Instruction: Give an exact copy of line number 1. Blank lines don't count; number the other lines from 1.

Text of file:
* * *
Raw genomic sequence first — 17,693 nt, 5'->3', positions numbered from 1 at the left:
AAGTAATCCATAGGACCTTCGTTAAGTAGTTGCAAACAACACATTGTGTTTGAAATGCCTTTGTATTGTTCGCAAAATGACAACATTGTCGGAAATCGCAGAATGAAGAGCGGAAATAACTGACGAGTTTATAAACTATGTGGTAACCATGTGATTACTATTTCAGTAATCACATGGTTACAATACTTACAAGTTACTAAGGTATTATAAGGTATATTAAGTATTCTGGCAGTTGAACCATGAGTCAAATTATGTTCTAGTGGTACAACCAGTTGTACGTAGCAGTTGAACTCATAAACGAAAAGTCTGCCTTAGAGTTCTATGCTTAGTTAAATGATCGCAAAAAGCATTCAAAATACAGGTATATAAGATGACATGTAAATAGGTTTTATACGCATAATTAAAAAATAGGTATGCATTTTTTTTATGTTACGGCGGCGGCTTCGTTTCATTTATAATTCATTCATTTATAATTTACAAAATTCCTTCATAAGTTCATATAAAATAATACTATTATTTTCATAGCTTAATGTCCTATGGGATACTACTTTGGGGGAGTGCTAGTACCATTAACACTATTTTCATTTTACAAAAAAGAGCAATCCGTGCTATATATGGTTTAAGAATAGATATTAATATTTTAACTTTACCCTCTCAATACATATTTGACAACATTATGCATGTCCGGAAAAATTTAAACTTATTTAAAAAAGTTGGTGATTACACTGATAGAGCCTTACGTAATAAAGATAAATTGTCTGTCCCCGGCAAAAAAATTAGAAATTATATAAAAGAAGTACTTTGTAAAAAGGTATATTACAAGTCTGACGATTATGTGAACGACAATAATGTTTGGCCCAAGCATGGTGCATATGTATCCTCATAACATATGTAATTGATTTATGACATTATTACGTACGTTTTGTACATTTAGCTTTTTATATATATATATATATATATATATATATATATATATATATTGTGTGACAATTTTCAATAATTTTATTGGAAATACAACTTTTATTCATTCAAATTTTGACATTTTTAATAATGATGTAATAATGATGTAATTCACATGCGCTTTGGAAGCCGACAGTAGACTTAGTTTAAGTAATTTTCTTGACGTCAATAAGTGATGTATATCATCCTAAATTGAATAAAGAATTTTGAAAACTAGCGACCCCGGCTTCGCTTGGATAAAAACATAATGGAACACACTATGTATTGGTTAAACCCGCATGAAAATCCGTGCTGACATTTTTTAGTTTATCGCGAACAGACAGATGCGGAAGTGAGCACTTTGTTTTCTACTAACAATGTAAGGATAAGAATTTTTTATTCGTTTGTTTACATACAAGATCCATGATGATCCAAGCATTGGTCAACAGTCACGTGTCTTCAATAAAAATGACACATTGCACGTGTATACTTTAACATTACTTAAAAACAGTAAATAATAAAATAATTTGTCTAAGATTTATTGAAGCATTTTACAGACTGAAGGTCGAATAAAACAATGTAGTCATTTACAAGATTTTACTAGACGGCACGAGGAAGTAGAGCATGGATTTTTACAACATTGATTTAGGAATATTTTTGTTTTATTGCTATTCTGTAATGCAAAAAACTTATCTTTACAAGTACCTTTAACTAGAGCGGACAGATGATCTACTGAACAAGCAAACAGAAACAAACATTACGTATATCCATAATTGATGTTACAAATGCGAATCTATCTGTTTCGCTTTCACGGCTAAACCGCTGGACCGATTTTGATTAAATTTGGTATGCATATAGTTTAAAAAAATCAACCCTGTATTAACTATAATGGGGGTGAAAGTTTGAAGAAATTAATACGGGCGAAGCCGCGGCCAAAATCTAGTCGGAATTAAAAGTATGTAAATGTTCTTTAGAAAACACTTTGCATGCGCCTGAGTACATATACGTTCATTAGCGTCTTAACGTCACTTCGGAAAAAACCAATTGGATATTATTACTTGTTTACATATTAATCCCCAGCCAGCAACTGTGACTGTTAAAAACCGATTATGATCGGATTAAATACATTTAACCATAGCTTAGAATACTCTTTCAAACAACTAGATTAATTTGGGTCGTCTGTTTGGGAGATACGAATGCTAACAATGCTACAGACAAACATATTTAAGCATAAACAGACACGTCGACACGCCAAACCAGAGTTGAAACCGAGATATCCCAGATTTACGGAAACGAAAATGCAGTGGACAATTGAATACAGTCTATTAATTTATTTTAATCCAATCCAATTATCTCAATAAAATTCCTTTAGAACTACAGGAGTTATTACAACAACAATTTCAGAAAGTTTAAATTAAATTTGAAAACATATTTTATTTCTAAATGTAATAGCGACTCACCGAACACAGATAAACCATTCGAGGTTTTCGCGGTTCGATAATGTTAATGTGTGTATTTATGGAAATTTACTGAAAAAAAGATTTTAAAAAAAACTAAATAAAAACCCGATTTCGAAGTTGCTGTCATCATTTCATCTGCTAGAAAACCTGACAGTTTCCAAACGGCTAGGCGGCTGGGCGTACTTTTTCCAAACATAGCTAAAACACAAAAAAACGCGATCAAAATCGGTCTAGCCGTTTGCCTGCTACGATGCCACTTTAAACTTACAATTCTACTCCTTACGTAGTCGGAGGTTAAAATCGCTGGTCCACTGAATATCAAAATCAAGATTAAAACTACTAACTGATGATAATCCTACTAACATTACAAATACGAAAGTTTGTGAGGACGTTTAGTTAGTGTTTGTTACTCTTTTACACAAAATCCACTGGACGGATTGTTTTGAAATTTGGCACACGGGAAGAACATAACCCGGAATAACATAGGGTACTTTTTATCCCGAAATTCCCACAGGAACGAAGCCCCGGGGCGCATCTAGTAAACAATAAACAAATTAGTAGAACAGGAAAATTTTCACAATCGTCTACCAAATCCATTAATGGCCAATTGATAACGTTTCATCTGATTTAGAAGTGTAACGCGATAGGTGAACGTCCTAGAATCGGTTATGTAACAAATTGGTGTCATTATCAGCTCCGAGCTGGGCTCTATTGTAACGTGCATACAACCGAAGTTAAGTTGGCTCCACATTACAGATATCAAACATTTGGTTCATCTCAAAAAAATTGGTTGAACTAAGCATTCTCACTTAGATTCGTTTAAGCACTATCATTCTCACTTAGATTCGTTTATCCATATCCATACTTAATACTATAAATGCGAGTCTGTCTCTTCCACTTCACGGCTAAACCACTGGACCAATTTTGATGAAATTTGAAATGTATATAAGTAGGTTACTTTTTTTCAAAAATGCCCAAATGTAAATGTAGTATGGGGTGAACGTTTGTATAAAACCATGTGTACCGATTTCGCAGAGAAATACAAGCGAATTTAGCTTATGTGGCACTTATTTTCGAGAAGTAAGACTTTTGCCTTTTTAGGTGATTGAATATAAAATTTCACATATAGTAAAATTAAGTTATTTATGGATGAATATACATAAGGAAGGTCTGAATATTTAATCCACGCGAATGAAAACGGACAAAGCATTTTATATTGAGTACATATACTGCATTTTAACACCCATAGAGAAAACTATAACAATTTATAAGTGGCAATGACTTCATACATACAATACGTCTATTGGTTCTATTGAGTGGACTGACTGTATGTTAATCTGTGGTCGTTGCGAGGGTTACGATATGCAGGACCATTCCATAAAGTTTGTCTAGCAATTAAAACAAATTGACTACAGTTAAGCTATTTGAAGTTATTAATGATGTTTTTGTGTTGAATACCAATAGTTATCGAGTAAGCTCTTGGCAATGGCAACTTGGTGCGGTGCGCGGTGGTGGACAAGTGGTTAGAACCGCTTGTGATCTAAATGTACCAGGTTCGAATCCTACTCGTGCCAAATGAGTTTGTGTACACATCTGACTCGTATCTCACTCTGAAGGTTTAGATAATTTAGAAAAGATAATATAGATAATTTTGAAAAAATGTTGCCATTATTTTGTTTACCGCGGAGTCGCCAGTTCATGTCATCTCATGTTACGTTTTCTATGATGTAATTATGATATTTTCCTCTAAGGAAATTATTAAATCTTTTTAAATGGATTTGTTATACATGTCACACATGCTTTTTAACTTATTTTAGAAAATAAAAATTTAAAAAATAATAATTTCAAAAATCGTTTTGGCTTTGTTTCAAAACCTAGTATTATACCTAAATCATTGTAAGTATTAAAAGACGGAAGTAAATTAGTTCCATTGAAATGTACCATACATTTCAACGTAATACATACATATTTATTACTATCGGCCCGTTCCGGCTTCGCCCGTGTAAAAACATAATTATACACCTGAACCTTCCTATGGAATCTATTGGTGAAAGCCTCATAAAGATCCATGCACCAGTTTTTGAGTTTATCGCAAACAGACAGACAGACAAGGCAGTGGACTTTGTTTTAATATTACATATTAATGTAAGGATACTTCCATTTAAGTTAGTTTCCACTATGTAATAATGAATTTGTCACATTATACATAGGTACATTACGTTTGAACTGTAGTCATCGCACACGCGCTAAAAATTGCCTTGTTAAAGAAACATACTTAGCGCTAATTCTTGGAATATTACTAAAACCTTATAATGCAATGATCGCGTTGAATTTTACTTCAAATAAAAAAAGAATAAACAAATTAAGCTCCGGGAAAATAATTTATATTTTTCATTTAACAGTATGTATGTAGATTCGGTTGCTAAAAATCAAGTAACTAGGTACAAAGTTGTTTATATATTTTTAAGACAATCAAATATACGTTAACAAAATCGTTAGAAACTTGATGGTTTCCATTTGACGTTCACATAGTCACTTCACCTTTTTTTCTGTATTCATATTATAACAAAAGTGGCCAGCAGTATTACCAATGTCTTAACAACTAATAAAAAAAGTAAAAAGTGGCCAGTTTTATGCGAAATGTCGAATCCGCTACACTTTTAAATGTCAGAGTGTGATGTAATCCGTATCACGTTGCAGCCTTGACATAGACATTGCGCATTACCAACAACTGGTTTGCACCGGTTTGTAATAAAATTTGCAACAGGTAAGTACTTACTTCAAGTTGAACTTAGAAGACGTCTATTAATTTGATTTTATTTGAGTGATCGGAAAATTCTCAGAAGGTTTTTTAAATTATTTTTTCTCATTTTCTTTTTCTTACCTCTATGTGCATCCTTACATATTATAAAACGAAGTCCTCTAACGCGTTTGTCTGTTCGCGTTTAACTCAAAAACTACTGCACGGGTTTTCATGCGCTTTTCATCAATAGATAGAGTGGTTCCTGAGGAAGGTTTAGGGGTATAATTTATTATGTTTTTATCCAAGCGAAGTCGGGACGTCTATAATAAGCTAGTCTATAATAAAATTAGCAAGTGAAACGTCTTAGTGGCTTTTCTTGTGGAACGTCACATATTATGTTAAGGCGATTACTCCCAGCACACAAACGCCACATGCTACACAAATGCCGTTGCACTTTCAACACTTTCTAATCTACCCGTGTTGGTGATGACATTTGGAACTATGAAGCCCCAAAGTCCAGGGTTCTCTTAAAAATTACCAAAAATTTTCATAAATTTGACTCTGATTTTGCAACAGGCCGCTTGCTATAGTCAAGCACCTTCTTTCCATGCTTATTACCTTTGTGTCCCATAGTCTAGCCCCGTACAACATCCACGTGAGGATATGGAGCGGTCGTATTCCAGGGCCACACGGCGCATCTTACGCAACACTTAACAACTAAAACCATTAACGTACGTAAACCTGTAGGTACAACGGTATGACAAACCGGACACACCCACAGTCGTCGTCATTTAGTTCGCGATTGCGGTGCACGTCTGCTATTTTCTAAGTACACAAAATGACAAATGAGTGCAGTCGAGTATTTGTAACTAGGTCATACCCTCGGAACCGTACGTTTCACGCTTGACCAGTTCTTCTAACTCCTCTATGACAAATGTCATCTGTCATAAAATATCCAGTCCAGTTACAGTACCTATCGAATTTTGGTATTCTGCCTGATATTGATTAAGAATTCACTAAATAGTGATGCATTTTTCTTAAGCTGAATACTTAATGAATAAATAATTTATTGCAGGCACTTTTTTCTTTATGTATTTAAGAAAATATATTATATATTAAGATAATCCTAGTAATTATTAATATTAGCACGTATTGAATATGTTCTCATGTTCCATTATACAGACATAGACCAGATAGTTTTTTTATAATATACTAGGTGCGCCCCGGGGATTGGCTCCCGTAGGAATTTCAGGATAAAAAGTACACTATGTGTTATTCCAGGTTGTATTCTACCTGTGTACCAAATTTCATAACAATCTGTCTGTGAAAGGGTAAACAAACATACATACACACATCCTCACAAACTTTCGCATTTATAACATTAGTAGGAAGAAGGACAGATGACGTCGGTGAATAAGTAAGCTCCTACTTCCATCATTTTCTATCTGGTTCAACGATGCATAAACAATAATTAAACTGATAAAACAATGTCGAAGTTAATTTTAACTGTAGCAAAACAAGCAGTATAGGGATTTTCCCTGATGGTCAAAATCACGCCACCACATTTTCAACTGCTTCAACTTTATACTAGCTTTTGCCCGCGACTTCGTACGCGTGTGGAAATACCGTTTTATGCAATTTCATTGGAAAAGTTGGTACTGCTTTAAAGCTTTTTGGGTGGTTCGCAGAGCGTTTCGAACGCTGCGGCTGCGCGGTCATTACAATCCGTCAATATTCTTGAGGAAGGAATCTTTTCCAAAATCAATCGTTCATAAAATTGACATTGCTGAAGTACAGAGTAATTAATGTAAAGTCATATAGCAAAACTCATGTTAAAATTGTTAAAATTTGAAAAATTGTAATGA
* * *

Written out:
Raw genomic sequence first — 17,693 nt, 5'->3', positions numbered from 1 at the left: